Winter Illness

0
1543
Winter Illness
Winter Illness
Winter Illness
Winter Illness

Winter Weather! The Northern and Northeastern areas of Thailand are usually most affected by cold weather. With winter weather may come winter illness. Cold weather causes our respiratory organs, sinus tissue and buccal mucosa (the inside lining of the mouth) to become dryer and our immune systems to be under more pressure. So what are these common winter illnesses, their symptoms and how can you protect yourself? According to the advice from the Department of Disease Control changes in weather means that our body may struggle to adapt. Here are some common problems that usually occur at winter time, especially for children and the elder. Influenza is an acute respiratory infection. The cause is an influenza virus.

What’s a concern about influenza is that it is often widespread, sometime as a worldwide pandemic. Influenza is contagious through sneezing, coughing, nasal mucus, saliva, or even the breath droplets of a patient. Luckily, a vaccine for influenza has been developed. It is recommended especially for the children, the elderly and those in the medical profession. The vaccine must be taken yearly as there are always new hybrid viruses, for which our body has no immunity.

The common cold has similar symptoms to influenza however they are limited to a runny nose, coughing, sneezing and throat irritation, rather than a fever and muscle pain. In addition, influenza has more complications with more serious symptoms and takes longer to heal. It is important to identify whether an illness is just a common cold or influenza.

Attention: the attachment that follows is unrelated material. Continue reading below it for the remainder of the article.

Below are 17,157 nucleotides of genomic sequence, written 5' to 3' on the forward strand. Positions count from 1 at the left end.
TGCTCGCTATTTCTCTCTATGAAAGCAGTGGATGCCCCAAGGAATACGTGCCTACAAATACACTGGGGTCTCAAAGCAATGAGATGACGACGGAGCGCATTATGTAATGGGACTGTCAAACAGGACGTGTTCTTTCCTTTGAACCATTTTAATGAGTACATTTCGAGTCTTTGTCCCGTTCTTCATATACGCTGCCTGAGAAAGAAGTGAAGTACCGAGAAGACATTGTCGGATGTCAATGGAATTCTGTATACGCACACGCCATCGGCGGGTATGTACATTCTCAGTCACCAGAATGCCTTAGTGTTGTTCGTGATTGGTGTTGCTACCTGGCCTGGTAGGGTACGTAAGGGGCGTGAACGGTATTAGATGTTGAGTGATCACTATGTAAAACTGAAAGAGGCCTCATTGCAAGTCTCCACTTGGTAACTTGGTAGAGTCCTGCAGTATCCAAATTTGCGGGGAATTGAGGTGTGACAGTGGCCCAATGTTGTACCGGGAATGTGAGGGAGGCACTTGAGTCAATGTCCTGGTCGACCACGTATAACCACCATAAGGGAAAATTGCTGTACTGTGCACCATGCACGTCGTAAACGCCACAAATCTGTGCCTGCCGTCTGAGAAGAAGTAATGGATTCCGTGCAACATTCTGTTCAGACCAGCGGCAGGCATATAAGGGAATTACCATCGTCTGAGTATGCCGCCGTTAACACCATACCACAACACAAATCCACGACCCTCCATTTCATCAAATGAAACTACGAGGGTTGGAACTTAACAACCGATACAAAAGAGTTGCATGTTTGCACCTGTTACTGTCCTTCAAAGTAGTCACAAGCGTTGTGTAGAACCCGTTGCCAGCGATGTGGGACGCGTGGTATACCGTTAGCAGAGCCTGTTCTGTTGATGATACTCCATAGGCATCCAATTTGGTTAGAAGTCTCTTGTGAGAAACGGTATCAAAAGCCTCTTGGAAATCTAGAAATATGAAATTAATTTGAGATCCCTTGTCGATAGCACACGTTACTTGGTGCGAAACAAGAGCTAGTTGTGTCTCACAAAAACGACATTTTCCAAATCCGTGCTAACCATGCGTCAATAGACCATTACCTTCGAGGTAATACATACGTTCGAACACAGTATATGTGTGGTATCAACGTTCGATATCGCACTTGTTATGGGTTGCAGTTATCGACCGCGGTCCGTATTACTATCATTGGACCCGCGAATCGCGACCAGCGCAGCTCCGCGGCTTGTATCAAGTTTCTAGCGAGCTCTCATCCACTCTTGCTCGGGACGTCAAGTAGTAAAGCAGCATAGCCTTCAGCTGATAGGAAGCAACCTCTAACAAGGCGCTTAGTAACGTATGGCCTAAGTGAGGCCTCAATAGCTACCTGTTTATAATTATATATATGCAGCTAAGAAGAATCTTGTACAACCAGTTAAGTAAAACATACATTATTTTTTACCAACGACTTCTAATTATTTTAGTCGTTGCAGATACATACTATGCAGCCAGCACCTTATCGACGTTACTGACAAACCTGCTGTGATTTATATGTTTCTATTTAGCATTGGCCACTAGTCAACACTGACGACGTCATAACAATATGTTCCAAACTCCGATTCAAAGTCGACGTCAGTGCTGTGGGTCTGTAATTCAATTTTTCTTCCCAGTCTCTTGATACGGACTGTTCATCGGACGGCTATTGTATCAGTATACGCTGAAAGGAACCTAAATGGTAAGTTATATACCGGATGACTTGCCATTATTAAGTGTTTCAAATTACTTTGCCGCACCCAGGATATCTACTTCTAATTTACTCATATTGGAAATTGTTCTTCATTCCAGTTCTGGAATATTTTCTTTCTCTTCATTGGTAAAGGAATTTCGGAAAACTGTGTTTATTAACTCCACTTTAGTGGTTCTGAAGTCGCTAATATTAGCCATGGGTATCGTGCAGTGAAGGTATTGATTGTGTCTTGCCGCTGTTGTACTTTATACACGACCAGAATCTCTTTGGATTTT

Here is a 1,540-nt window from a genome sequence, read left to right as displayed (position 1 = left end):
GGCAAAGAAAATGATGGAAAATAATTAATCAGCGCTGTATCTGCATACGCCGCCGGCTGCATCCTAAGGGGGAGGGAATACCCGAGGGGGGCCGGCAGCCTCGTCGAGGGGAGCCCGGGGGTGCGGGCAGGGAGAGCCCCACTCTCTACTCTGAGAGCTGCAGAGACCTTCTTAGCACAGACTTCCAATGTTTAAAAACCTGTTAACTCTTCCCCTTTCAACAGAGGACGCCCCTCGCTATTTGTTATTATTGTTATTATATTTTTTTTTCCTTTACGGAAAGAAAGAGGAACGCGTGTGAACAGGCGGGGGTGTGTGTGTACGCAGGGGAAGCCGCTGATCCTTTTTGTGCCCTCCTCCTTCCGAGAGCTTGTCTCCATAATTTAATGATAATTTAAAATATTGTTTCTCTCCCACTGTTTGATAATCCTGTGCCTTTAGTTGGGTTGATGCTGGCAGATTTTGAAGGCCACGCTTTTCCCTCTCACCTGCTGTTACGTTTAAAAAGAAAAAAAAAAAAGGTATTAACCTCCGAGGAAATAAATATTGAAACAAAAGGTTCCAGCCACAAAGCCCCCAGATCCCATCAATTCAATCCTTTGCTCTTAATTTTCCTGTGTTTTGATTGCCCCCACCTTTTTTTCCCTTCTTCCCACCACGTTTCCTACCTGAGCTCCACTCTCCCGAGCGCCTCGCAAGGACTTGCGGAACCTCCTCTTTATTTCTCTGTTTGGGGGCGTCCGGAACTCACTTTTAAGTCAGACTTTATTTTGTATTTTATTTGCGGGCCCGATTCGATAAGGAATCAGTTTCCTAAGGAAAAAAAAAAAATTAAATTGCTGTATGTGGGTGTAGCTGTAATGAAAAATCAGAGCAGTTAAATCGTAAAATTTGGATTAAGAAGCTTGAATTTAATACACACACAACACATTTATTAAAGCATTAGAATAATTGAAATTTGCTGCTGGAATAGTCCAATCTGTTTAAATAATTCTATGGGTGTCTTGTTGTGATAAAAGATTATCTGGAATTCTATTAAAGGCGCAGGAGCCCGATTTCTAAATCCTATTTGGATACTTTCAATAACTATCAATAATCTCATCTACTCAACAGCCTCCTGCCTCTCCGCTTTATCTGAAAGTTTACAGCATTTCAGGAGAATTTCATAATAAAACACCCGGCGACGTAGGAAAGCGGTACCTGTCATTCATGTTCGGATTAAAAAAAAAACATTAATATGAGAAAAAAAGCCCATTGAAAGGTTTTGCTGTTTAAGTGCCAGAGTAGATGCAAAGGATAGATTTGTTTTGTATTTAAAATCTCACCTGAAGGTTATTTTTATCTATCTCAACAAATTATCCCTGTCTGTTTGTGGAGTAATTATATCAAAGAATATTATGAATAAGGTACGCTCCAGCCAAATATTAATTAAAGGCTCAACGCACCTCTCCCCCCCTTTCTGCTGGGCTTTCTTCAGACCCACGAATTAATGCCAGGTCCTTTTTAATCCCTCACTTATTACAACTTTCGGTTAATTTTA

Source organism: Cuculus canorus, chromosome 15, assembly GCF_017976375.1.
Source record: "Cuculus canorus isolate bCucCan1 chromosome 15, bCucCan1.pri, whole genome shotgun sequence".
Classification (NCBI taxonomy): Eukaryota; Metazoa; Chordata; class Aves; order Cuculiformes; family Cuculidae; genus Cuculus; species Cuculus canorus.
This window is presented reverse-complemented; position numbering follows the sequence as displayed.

There is still no vaccine for the common cold although it is said in certain reports that vitamin C is protection, but this is disputed. What is most important is to stay healthy and eat nutritional food as protection. Pneumonia is a lung infection caused by viruses, fungus or even parasites. When you have pneumonia, there will be discharges and fluid build-up which leads to difficult in absorbing oxygen.

The lack of oxygen may be life threatening. Having pneumonia means we have breathed in a virus and that it enter the lungs or that bacterium in our throat find its way to our lungs causing infection. There are also circumstances when bacteria in our blood finds its way into our lung, but this is rare. Pneumonia is found in children more than adults.

It is contagious through breathing, nasal mucus and saliva. The incubation period for pneumonia is around 1-3 days, or up to 1 week in some patients. We need to be alert to pneumonia as it can be life threatening, particularly for children younger than 5 years of age and especially those in the first year of life. It usually occurs 2-3 days after catching a cold. Medical advice is always advised when the symptom are uncertain. More information will follow in the next article. Information provided by Healthlab Hua Hin.

comments